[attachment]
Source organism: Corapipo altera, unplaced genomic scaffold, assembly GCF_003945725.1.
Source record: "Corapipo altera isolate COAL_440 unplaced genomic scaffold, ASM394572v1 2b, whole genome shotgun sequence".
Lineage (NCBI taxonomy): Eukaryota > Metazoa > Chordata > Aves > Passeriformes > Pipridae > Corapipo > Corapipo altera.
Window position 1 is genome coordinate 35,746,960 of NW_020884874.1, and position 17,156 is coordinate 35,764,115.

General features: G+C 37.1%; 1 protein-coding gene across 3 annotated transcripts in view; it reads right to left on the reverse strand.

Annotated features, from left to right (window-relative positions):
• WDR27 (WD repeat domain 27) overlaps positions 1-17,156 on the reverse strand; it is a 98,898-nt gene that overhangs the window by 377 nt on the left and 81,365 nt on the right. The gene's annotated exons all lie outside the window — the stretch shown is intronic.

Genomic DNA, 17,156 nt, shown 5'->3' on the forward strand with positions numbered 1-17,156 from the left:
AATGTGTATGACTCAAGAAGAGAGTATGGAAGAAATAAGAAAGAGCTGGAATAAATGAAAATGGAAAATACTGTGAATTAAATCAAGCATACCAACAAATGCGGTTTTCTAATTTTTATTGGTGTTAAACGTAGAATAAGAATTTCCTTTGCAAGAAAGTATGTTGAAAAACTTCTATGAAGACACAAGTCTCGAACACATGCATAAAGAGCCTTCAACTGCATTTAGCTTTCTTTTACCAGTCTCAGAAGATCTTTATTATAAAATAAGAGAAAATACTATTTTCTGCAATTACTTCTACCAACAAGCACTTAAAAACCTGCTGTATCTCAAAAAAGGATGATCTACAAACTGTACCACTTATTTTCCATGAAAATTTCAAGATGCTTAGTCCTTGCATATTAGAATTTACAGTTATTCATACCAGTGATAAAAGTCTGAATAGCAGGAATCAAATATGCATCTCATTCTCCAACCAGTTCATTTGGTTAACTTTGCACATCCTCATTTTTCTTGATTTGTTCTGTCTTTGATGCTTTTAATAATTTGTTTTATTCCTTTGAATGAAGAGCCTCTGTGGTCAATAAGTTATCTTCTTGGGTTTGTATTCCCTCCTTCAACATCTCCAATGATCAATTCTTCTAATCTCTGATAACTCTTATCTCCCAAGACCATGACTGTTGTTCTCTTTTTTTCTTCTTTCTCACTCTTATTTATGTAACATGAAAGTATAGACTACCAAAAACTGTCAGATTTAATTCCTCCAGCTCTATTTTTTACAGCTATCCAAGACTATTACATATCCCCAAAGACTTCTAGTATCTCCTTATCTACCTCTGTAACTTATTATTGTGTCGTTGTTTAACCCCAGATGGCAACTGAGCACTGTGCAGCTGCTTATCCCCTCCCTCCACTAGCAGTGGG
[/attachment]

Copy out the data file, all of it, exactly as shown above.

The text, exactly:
Source organism: Corapipo altera, unplaced genomic scaffold, assembly GCF_003945725.1.
Source record: "Corapipo altera isolate COAL_440 unplaced genomic scaffold, ASM394572v1 2b, whole genome shotgun sequence".
Lineage (NCBI taxonomy): Eukaryota > Metazoa > Chordata > Aves > Passeriformes > Pipridae > Corapipo > Corapipo altera.
Window position 1 is genome coordinate 35,746,960 of NW_020884874.1, and position 17,156 is coordinate 35,764,115.

General features: G+C 37.1%; 1 protein-coding gene across 3 annotated transcripts in view; it reads right to left on the reverse strand.

Annotated features, from left to right (window-relative positions):
• WDR27 (WD repeat domain 27) overlaps positions 1-17,156 on the reverse strand; it is a 98,898-nt gene that overhangs the window by 377 nt on the left and 81,365 nt on the right. The gene's annotated exons all lie outside the window — the stretch shown is intronic.

Genomic DNA, 17,156 nt, shown 5'->3' on the forward strand with positions numbered 1-17,156 from the left:
AATGTGTATGACTCAAGAAGAGAGTATGGAAGAAATAAGAAAGAGCTGGAATAAATGAAAATGGAAAATACTGTGAATTAAATCAAGCATACCAACAAATGCGGTTTTCTAATTTTTATTGGTGTTAAACGTAGAATAAGAATTTCCTTTGCAAGAAAGTATGTTGAAAAACTTCTATGAAGACACAAGTCTCGAACACATGCATAAAGAGCCTTCAACTGCATTTAGCTTTCTTTTACCAGTCTCAGAAGATCTTTATTATAAAATAAGAGAAAATACTATTTTCTGCAATTACTTCTACCAACAAGCACTTAAAAACCTGCTGTATCTCAAAAAAGGATGATCTACAAACTGTACCACTTATTTTCCATGAAAATTTCAAGATGCTTAGTCCTTGCATATTAGAATTTACAGTTATTCATACCAGTGATAAAAGTCTGAATAGCAGGAATCAAATATGCATCTCATTCTCCAACCAGTTCATTTGGTTAACTTTGCACATCCTCATTTTTCTTGATTTGTTCTGTCTTTGATGCTTTTAATAATTTGTTTTATTCCTTTGAATGAAGAGCCTCTGTGGTCAATAAGTTATCTTCTTGGGTTTGTATTCCCTCCTTCAACATCTCCAATGATCAATTCTTCTAATCTCTGATAACTCTTATCTCCCAAGACCATGACTGTTGTTCTCTTTTTTTCTTCTTTCTCACTCTTATTTATGTAACATGAAAGTATAGACTACCAAAAACTGTCAGATTTAATTCCTCCAGCTCTATTTTTTACAGCTATCCAAGACTATTACATATCCCCAAAGACTTCTAGTATCTCCTTATCTACCTCTGTAACTTATTATTGTGTCGTTGTTTAACCCCAGATGGCAACTGAGCACTGTGCAGCTGCTTATCCCCTCCCTCCACTAGCAGTGGG